Viewpoint: Protest response puts North Dakota on wrong side of history
GRAND FORKS—Recent reporting and policing of Dakota Access Pipeline protests have drawn national attention to our state, most of it negative.
Nationally, U.S. citizens who've learned about the protests are aghast at the militarized zone created outside of the protest camps, and the lack of accurate and timely national media attention. Most of the accurate news coming out of the camps originates by independent media, police observers and social media.
But as a North Dakota resident, I am exposed to a barrage of negative local media reporting about the protests. The Herald and other North Dakota news outlets characterize the protests as violent, draw attention to isolated incidents for dramatization and mischaracterize the legal processes to make it appear the issue is legally resolved.
This reporting does not accurately reflect what is occurring at the camps.
In reality, a historic event is taking place: Indigenous people from all over the country and world have come together to live and rise up for their values. They care deeply about the environment and water, and see themselves as protectors of these resources for all of us.
Supporters have come to protest with them in solidarity. The Standing Rock Sioux Tribe asks for their treaty rights to be upheld—rights that are affirmed in our Constitution.
If these were people who had settled in the United States from another land, surely we would tell them to go home if they didn't like our way of living. We would tell them that they must adapt to our values because we were here first.
But that argument does not work so well in this case, does it?
We expect the tribal community—who have been fighting for protection of their land here for hundreds of years—to give way to our demands for commerce over environmental and cultural protection, despite their knowledge of damage to their lands at the hands of polluters and our government.
We expect that all should assume that the oil route rightly runs alongside their community because of that community's smaller population, never mind that this path significantly and disproportionately impacts American Indians.
Our papers headline the 100-plus arrests of protesters, almost exclusively for the crimes of trespassing and "engaging in a riot"—which, as far as I can tell by watching actual videos of events, mostly amount to singing, dancing, walking in solidarity or non-violently slowing down commercial work.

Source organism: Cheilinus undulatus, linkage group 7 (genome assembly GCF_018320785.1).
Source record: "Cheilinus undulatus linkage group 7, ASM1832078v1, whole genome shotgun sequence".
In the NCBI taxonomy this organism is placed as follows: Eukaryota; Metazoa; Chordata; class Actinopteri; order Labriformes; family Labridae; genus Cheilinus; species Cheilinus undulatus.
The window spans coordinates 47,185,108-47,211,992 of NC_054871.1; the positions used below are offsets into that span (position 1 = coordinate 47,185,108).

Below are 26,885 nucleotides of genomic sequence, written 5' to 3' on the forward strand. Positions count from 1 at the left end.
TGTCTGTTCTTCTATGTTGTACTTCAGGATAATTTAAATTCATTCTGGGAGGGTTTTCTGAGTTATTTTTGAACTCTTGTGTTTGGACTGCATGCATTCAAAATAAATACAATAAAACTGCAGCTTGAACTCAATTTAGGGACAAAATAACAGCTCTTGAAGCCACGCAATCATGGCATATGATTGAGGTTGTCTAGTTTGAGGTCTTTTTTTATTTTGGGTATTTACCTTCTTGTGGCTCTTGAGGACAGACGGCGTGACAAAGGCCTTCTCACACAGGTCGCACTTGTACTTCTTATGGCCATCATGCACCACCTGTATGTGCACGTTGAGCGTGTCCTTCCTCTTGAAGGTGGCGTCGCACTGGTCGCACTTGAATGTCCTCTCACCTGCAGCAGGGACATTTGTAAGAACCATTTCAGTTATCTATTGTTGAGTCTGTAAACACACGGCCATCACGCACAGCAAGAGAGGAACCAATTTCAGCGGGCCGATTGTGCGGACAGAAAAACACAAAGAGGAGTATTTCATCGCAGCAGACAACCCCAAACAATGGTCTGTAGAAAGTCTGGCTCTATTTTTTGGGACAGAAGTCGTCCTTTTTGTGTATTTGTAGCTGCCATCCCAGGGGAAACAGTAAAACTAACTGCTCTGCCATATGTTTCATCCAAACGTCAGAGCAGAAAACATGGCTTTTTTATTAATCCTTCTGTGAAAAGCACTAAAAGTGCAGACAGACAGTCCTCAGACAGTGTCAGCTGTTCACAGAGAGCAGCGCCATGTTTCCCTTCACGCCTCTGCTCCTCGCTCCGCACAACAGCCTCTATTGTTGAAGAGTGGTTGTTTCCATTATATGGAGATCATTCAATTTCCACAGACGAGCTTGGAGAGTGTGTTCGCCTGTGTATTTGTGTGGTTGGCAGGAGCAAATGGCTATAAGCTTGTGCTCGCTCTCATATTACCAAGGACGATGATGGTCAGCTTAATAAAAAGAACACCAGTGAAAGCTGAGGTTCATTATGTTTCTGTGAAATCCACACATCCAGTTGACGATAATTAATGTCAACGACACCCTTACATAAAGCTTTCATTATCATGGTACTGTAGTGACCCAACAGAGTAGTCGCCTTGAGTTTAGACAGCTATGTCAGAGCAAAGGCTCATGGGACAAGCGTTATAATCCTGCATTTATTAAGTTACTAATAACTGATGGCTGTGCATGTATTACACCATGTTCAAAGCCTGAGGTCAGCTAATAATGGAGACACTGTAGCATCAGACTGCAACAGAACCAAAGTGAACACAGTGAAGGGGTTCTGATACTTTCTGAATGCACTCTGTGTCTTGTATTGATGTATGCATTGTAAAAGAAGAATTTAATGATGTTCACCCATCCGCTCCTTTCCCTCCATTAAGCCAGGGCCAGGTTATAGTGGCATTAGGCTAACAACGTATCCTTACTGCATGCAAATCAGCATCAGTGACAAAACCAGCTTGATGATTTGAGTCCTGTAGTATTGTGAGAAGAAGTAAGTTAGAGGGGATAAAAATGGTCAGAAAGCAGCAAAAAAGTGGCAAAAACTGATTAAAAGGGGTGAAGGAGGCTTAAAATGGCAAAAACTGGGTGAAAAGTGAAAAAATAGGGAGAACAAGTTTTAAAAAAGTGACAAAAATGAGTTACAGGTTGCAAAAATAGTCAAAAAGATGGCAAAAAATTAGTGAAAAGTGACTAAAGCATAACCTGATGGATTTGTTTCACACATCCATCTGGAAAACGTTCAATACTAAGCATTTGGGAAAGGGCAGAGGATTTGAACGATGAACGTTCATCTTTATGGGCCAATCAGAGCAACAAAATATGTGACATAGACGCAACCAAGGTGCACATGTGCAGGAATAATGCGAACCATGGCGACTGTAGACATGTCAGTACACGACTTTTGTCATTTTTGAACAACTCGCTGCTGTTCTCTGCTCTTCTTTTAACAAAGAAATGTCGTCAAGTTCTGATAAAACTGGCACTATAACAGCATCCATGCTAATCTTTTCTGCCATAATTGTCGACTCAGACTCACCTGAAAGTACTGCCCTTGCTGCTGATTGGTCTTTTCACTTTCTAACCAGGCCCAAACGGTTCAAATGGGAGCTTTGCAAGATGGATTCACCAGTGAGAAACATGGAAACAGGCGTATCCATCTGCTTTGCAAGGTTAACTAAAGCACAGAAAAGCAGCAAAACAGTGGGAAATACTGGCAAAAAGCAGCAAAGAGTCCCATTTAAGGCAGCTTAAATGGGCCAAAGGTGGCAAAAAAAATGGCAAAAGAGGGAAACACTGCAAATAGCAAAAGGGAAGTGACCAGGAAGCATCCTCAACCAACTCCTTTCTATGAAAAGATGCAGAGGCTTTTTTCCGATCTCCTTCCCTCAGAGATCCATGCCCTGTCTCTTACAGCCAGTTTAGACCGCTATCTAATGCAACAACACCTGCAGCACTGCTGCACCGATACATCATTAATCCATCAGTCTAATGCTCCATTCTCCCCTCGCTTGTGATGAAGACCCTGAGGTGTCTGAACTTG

Arrests of reporters practicing their trade, first-hand accounts from protesters of strip-searches and overnight jail stays for misdemeanor charges, and biased media and policing make our whole state look foolish.
We are spending hundreds of thousands of dollars to provide, around the clock, officers who work in defense of the oil industry and stand in riot gear against peaceful protesters.
When I visited the Red Warrior camp, which is entirely self-policed by the campers, I felt perfectly safe. But after driving out of the camp, I felt like I had suddenly entered a war-torn nation, one where I had to pass through concrete road blocks, flood lights and streets lined by police cars.
The policing was the scary part, and I can see why local residents would feel afraid of the sudden militarization of their town.
Why does it take out-of-state media to actually go to the camps, talk to the campers and present their stories? Why is a government agency—the Morton County Sheriff's Department—allowed to run a Facebook page where it reposts only biased and negative stories that make the protests appear violent and chaotic?
I am very concerned about the negative attention that our handling of this issue brings to our state, the fiscal costs and damaged relationships this creates and the indelible mark that this will leave in history—solidifying our legacy of continued abuse of American Indians.
The Herald can do better. The Morton County Sheriff's Department can do better. We can all do better.
Sage is an assistant professor of social work at UND. The views she expresses here are her own and not necessarily those of the university.